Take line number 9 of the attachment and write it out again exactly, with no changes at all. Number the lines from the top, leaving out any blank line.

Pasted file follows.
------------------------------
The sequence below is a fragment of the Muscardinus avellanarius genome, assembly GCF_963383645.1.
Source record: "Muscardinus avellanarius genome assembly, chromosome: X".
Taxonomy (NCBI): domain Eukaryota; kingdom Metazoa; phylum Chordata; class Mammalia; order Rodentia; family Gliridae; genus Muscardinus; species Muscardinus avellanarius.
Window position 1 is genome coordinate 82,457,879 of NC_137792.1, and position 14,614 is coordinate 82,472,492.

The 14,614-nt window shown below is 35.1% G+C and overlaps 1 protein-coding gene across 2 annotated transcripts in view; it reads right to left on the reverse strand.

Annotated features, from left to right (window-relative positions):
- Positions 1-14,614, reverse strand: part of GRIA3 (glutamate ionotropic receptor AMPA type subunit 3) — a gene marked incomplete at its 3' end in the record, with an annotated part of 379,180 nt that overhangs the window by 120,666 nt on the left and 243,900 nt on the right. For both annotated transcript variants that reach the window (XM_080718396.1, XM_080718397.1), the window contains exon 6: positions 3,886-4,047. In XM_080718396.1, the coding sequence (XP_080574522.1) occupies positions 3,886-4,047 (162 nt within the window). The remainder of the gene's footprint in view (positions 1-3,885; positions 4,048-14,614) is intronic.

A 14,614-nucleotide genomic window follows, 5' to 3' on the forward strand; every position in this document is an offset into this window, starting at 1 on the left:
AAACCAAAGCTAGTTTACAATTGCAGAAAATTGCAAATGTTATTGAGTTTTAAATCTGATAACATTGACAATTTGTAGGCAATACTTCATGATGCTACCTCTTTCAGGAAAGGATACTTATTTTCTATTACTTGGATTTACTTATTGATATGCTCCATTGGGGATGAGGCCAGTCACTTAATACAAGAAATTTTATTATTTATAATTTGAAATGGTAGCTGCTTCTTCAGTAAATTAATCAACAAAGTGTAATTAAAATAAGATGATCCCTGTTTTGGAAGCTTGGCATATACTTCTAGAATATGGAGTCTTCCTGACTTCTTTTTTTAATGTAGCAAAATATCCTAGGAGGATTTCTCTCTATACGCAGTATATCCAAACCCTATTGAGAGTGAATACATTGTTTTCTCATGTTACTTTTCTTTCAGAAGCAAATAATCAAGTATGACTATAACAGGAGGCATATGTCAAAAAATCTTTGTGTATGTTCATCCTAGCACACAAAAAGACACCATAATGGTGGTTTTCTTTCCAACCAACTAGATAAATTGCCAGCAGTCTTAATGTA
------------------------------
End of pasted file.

AAACCAAAGCTAGTTTACAATTGCAGAAAATTGCAAATGTTATTGAGTTTTAAATCTGATAACATTGACAATTTGTAGGCAATACTTCATGATGCTACCTCTTTCAGGAAAGGATACTTATTTTCTATTACTTGGATTTACTTATTGATATGCTCCATTGGGGATGAGGCCAGTCACTTAATACAAGAAATTTTATTATTTATAATTTGAAATGGTAGCTGCTTCTTCAGTAAATTAATCAACAAAGTGTAATTAAAATAAGATGATCCCTGTTTTGGAAGCTTGGCATATACTTCTAGAATATGGAGTCTTCCTGACTTCTTTTTTTAATGTAGCAAAATATCCTAGGAGGATTTCTCTCTATACGCAGTATATCCAAACCCTATTGAGAGTGAATACATTGTTTTCTCATGTTACTTTTCTTTCAGAAGCAAATAATCAAGTATGACTATAACAGGAGGCATATGTCAAAAAATCTTTGTGTATGTTCATCCTAGCACACAAAAAGACACCATAATGGTGGTTTTCTTTCCAACCAACTAGATAAATTGCCAGCAGTCTTAATGTA